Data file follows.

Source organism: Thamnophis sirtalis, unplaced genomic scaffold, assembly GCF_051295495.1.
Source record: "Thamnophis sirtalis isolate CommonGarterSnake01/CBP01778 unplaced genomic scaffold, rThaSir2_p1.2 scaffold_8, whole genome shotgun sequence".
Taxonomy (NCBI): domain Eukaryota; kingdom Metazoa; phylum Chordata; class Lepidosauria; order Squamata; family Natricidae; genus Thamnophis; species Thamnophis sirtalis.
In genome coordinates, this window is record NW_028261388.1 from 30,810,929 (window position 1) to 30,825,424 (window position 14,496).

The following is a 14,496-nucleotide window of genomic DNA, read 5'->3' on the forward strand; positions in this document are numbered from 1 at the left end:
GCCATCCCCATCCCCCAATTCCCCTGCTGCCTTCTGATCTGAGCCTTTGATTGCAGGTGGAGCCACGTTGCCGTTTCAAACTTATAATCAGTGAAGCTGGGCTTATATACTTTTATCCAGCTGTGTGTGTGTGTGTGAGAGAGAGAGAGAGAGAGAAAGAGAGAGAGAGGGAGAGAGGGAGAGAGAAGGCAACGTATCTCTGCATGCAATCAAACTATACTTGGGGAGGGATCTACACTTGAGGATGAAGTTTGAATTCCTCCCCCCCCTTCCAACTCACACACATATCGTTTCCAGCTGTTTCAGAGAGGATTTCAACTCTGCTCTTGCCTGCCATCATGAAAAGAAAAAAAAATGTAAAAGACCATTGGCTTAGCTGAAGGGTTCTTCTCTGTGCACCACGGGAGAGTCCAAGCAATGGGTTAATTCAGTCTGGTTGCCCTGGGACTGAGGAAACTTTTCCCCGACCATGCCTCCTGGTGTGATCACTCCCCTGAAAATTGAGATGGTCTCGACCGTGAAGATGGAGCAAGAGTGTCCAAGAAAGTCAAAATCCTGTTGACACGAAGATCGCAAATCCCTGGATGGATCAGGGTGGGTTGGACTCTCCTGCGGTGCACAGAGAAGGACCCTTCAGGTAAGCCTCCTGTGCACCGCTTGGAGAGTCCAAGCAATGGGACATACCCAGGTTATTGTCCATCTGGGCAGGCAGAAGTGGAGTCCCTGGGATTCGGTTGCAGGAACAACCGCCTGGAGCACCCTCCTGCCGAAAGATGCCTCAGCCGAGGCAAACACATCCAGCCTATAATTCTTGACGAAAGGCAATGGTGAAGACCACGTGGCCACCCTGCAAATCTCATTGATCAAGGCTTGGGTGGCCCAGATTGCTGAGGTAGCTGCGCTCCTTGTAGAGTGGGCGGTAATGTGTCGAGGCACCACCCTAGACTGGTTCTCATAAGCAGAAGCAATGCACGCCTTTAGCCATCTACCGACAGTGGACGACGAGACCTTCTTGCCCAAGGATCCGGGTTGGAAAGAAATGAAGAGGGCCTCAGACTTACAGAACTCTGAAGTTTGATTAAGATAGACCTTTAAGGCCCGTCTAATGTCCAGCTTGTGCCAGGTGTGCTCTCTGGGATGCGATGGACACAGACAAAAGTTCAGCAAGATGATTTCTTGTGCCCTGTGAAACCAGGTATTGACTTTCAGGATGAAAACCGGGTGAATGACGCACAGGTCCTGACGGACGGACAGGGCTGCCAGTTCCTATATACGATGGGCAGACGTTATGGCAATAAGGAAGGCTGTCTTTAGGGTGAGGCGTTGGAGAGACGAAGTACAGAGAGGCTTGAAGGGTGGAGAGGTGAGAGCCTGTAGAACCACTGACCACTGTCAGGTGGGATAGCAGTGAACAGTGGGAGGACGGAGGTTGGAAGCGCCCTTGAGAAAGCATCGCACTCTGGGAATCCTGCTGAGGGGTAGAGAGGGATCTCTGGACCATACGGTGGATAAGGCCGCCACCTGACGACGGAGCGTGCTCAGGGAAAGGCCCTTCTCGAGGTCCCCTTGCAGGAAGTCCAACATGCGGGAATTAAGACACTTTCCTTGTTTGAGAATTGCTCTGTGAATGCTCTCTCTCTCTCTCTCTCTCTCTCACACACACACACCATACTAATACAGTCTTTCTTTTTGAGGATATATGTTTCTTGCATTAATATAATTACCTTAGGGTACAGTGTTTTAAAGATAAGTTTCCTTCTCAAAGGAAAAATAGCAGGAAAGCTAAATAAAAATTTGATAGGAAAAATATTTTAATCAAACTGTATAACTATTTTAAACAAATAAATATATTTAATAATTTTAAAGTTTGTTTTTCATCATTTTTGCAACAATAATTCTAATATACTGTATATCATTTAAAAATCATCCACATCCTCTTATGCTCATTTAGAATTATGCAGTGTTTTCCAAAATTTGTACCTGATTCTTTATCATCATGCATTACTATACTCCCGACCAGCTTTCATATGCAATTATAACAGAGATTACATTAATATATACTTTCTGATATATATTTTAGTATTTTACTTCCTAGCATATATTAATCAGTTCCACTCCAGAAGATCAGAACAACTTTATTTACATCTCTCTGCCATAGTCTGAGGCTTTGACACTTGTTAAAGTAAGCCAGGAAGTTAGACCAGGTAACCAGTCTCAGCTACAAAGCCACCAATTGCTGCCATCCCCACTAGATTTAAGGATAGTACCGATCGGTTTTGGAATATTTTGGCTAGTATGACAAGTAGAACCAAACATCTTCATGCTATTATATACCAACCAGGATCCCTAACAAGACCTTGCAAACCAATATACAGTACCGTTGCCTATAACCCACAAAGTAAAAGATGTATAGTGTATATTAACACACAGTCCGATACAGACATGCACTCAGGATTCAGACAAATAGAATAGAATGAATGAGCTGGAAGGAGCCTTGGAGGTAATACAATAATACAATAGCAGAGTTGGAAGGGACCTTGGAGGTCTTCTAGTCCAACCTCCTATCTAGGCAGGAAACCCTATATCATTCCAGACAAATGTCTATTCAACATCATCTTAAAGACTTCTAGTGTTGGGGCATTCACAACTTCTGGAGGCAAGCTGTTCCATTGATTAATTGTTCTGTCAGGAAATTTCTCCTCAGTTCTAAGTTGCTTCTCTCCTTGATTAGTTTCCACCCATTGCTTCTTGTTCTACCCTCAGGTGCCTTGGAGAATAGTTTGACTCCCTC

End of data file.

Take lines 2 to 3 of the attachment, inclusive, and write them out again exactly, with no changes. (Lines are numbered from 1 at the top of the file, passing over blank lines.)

Source record: "Thamnophis sirtalis isolate CommonGarterSnake01/CBP01778 unplaced genomic scaffold, rThaSir2_p1.2 scaffold_8, whole genome shotgun sequence".
Taxonomy (NCBI): domain Eukaryota; kingdom Metazoa; phylum Chordata; class Lepidosauria; order Squamata; family Natricidae; genus Thamnophis; species Thamnophis sirtalis.